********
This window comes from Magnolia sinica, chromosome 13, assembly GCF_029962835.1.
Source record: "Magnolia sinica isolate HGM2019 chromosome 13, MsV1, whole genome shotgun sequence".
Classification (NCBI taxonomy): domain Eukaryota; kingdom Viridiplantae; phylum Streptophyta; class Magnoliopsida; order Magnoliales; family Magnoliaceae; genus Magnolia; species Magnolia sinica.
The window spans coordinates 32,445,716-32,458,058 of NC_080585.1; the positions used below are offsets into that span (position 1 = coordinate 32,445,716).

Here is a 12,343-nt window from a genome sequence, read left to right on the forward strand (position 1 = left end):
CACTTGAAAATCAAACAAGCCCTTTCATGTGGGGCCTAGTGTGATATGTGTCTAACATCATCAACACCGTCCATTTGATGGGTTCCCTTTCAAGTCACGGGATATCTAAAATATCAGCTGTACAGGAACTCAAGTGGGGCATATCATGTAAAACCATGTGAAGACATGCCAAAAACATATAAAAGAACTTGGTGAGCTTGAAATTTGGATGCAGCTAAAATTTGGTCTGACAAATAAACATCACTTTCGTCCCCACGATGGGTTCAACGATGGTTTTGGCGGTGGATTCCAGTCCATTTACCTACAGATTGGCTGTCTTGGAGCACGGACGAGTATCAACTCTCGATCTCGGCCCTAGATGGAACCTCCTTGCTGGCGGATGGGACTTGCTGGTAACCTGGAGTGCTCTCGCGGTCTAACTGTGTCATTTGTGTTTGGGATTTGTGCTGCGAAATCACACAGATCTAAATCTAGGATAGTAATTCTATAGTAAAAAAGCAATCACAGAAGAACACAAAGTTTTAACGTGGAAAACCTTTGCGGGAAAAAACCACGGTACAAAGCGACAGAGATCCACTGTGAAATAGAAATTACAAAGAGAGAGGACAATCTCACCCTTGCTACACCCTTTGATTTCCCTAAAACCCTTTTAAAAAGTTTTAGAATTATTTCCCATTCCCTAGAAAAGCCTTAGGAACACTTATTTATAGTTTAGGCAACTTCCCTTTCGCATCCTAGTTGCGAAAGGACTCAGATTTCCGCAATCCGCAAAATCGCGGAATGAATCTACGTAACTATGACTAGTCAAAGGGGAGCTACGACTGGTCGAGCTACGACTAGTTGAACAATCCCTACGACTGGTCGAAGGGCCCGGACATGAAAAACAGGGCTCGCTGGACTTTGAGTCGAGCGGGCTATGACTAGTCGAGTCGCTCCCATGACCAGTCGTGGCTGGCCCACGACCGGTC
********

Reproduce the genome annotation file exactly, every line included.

This window comes from Magnolia sinica, chromosome 13, assembly GCF_029962835.1.
Source record: "Magnolia sinica isolate HGM2019 chromosome 13, MsV1, whole genome shotgun sequence".
Classification (NCBI taxonomy): domain Eukaryota; kingdom Viridiplantae; phylum Streptophyta; class Magnoliopsida; order Magnoliales; family Magnoliaceae; genus Magnolia; species Magnolia sinica.
The window spans coordinates 32,445,716-32,458,058 of NC_080585.1; the positions used below are offsets into that span (position 1 = coordinate 32,445,716).

Here is a 12,343-nt window from a genome sequence, read left to right on the forward strand (position 1 = left end):
CACTTGAAAATCAAACAAGCCCTTTCATGTGGGGCCTAGTGTGATATGTGTCTAACATCATCAACACCGTCCATTTGATGGGTTCCCTTTCAAGTCACGGGATATCTAAAATATCAGCTGTACAGGAACTCAAGTGGGGCATATCATGTAAAACCATGTGAAGACATGCCAAAAACATATAAAAGAACTTGGTGAGCTTGAAATTTGGATGCAGCTAAAATTTGGTCTGACAAATAAACATCACTTTCGTCCCCACGATGGGTTCAACGATGGTTTTGGCGGTGGATTCCAGTCCATTTACCTACAGATTGGCTGTCTTGGAGCACGGACGAGTATCAACTCTCGATCTCGGCCCTAGATGGAACCTCCTTGCTGGCGGATGGGACTTGCTGGTAACCTGGAGTGCTCTCGCGGTCTAACTGTGTCATTTGTGTTTGGGATTTGTGCTGCGAAATCACACAGATCTAAATCTAGGATAGTAATTCTATAGTAAAAAAGCAATCACAGAAGAACACAAAGTTTTAACGTGGAAAACCTTTGCGGGAAAAAACCACGGTACAAAGCGACAGAGATCCACTGTGAAATAGAAATTACAAAGAGAGAGGACAATCTCACCCTTGCTACACCCTTTGATTTCCCTAAAACCCTTTTAAAAAGTTTTAGAATTATTTCCCATTCCCTAGAAAAGCCTTAGGAACACTTATTTATAGTTTAGGCAACTTCCCTTTCGCATCCTAGTTGCGAAAGGACTCAGATTTCCGCAATCCGCAAAATCGCGGAATGAATCTACGTAACTATGACTAGTCAAAGGGGAGCTACGACTGGTCGAGCTACGACTAGTTGAACAATCCCTACGACTGGTCGAAGGGCCCGGACATGAAAAACAGGGCTCGCTGGACTTTGAGTCGAGCGGGCTATGACTAGTCGAGTCGCTCCCATGACCAGTCGTGGCTGGCCCACGACCGGTC